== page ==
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Alexander Porter


In office
December 19, 1833 – January 5, 1837
Preceded by Josiah S. Johnston
Succeeded by Alexandre Mouton

Born June 24, 1785(1785-06-24)
County Donegal, Ireland
Died January 13, 1844 (aged 58)
Attakapas, Louisiana, U.S.
Political party Whig
Alma mater Clemenceau College
Profession Politician, Lawyer, Judge, Farmer

Alexander Porter (June 24, 1785 – January 13, 1844) was a United States Senator from Louisiana. Born in County Donegal, Ireland, he immigrated to the United States in 1801 with an uncle, who settled in Nashville, Tennessee. He received a limited schooling, attended the now-defunct Clemenceau College, studied law, was admitted to the bar in 1807, and commenced practice in the Attakapas region of the Territory of Orleans. He was a delegate to the convention which framed the first Louisiana Constitution in 1812 and was a member of the lower branch of the Louisiana Legislature from 1816 to 1818.[1]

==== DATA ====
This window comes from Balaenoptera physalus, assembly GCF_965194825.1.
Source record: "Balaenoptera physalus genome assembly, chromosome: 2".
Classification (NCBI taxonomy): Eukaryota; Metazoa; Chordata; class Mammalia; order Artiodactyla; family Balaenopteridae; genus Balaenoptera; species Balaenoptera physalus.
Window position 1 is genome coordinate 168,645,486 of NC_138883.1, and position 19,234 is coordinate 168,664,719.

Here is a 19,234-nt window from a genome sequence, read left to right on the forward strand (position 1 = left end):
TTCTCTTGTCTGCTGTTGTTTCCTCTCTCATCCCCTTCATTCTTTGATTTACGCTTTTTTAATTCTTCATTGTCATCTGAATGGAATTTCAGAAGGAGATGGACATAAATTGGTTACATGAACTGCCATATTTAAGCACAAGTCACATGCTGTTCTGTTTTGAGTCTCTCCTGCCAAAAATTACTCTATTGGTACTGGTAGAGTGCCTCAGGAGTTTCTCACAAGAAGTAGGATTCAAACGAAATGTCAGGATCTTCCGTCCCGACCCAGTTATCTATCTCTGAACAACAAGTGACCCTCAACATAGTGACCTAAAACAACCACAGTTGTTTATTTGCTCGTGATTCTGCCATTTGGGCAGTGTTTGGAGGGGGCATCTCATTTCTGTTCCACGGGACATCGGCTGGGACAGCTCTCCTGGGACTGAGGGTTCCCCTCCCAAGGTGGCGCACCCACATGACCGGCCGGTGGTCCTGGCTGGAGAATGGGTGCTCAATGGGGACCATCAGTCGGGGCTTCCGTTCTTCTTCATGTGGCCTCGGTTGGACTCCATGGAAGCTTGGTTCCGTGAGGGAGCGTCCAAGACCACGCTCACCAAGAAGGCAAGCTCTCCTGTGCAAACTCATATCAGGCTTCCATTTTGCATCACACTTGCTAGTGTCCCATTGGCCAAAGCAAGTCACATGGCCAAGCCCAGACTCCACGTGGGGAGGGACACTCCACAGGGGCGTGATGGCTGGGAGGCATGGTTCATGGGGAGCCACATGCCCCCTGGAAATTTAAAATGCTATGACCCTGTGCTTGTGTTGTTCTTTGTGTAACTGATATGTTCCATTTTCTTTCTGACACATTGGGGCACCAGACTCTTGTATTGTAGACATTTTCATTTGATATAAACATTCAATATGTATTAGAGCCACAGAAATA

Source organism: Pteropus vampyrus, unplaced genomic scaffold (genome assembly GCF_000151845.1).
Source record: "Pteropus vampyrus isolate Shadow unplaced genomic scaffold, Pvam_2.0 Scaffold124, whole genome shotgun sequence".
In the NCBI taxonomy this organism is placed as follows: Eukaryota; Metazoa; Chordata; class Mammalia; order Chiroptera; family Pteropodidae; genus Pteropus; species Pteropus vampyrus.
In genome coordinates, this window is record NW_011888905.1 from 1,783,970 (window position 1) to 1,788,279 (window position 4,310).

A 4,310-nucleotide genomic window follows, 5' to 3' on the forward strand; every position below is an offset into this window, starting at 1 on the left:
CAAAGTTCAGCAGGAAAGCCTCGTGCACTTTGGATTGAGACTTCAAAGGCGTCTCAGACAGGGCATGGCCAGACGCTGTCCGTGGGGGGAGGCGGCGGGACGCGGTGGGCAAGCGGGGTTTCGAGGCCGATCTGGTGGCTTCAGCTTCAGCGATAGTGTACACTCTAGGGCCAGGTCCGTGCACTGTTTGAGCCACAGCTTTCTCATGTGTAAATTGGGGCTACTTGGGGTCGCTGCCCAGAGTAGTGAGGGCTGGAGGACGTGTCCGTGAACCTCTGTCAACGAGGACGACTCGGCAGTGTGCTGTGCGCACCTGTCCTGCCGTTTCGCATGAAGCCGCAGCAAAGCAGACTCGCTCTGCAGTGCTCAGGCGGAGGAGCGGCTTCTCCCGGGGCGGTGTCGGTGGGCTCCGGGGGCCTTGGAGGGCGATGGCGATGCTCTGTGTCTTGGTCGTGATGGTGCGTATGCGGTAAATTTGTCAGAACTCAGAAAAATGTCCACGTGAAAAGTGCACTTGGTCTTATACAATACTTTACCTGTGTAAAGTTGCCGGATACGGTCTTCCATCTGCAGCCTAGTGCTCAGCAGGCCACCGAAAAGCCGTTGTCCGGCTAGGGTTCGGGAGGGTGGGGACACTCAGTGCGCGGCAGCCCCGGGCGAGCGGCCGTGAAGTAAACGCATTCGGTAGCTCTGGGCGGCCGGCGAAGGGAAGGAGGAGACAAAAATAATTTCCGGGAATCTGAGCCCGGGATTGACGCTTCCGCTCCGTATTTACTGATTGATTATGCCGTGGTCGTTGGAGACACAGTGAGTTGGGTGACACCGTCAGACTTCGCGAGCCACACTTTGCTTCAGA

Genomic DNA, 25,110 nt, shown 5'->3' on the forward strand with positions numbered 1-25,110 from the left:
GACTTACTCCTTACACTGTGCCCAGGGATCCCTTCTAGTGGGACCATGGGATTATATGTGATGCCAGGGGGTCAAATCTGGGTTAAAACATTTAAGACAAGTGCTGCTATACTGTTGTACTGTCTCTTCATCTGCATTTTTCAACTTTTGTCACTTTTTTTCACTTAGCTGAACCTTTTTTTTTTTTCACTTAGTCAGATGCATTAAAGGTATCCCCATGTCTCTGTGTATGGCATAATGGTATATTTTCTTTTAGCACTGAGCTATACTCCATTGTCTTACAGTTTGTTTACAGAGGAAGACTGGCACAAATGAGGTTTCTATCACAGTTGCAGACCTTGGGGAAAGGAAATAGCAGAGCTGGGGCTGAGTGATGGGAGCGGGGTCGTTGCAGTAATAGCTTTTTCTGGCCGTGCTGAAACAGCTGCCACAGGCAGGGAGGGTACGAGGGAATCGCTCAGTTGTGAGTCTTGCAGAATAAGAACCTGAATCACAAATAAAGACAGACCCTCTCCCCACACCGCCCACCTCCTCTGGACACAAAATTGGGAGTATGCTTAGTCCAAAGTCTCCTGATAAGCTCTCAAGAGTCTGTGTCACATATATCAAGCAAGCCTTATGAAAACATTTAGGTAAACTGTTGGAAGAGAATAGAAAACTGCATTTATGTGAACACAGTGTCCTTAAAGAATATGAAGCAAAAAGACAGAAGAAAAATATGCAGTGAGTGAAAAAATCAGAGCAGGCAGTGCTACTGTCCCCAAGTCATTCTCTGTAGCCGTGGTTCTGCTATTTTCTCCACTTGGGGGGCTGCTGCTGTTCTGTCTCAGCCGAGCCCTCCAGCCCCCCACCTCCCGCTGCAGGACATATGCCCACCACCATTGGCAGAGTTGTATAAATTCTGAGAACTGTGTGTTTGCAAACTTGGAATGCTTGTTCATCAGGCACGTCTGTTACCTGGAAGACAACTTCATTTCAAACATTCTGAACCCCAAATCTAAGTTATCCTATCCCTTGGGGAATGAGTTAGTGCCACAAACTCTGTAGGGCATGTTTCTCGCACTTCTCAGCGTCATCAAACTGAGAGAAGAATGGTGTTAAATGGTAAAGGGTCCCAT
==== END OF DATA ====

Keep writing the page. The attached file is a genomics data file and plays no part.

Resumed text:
Porter was a judge of the Louisiana Supreme Court from 1821 to 1833. He was elected as a Whig to the U.S. Senate to fill the vacancy caused by the death of Josiah S. Johnston, and served from December 19, 1833, until January 5, 1837, when he resigned due to ill health. He continued the practice of law in Attakapas and was a planter. Porter was again elected to the U.S. Senate for the term beginning March 4, 1843, but did not take his seat due to ill health and Henry Johnson took it instead. He died in Attakapas in 1844, and interment was on Oakland plantation in Franklin, Louisiana.

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Legal offices
Preceded by
Pierre Derbigny
Justice of the Louisiana Supreme Court
1821–1833
Succeeded by
Henry A. Bullard
United States Senate
Preceded by
Josiah S. Johnston
United States Senator (Class 3) from Louisiana
December 19, 1833 – January 5, 1837
Served alongside: George A. Waggaman and Robert C. Nicholas
Succeeded by
Alexandre Mouton
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